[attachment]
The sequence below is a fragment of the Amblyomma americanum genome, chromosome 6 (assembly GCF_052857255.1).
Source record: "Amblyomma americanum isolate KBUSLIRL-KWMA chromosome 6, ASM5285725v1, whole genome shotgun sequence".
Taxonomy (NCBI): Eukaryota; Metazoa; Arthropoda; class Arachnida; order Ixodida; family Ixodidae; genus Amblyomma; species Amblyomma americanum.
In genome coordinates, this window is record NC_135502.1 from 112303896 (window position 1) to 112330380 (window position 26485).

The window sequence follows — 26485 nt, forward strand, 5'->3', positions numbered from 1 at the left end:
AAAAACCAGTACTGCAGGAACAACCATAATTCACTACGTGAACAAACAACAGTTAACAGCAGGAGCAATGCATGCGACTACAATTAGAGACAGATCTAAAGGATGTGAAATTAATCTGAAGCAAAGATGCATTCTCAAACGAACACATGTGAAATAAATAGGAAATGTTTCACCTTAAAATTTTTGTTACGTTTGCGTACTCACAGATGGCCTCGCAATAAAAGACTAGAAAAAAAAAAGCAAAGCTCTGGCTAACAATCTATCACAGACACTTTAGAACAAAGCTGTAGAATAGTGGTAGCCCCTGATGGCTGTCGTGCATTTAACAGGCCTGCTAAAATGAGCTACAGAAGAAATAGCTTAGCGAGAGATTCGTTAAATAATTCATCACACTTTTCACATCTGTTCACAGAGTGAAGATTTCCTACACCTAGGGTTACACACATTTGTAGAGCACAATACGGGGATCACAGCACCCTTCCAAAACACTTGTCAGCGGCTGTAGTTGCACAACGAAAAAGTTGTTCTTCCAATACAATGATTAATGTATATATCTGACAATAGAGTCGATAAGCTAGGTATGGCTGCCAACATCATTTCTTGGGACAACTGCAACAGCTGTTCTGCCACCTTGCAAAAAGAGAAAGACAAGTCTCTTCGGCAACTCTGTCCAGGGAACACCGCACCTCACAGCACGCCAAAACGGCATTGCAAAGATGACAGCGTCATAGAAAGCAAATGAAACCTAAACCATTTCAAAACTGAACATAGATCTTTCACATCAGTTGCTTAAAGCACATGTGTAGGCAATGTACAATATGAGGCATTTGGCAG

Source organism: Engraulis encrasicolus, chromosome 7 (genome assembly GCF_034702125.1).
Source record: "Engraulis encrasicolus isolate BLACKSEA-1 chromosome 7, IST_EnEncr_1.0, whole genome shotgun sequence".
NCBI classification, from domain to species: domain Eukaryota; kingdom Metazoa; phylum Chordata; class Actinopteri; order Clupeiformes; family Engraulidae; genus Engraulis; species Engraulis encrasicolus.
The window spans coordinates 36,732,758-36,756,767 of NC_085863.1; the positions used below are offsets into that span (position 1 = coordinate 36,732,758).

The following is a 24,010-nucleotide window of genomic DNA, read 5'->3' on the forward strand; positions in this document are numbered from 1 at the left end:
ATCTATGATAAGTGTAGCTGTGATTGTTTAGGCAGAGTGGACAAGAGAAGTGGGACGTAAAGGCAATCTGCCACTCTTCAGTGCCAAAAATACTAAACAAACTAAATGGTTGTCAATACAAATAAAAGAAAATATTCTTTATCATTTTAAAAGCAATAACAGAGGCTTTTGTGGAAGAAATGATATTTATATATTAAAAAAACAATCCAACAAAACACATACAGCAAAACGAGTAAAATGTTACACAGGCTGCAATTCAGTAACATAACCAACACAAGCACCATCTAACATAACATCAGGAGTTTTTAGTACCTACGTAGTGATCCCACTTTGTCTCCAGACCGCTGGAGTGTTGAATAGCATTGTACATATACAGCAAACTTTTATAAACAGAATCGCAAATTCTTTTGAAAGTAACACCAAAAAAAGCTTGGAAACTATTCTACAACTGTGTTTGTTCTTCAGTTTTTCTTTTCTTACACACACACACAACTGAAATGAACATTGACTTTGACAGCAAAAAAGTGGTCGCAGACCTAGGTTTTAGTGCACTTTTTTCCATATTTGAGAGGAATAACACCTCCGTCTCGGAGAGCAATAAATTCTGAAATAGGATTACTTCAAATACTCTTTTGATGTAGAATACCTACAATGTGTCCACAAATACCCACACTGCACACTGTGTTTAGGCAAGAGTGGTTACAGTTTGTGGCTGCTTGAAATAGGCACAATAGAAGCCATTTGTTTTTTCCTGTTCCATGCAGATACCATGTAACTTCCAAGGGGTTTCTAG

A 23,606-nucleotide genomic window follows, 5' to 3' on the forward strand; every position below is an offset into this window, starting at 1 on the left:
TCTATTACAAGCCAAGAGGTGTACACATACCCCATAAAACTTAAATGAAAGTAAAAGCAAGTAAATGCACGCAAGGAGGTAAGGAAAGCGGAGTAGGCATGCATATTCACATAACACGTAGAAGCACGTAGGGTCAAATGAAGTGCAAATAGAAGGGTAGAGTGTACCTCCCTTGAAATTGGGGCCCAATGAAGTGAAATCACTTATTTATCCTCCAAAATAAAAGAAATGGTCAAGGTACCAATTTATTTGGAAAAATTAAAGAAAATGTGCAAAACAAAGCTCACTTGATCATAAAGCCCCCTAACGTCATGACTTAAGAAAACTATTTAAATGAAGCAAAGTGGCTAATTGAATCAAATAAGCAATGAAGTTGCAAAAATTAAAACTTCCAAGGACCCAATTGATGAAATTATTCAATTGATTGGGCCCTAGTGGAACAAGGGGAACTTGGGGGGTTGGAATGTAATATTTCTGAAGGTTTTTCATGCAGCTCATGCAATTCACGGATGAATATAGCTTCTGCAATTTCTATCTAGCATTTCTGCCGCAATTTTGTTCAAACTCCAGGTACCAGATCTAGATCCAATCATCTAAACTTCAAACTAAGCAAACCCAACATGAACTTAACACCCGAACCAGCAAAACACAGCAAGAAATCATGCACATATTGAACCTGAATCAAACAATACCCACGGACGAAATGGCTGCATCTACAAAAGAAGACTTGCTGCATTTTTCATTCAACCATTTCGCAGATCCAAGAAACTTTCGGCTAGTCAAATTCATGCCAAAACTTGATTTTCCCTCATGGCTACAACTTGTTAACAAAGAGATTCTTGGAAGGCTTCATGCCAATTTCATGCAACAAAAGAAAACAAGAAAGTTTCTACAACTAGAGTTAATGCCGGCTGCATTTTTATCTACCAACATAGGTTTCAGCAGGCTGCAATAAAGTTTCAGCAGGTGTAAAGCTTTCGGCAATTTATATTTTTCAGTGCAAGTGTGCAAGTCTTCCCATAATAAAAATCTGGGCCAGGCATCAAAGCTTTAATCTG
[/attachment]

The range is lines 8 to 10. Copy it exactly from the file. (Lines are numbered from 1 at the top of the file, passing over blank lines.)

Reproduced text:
Source record: "Engraulis encrasicolus isolate BLACKSEA-1 chromosome 7, IST_EnEncr_1.0, whole genome shotgun sequence".
NCBI classification, from domain to species: domain Eukaryota; kingdom Metazoa; phylum Chordata; class Actinopteri; order Clupeiformes; family Engraulidae; genus Engraulis; species Engraulis encrasicolus.
The window spans coordinates 36,732,758-36,756,767 of NC_085863.1; the positions used below are offsets into that span (position 1 = coordinate 36,732,758).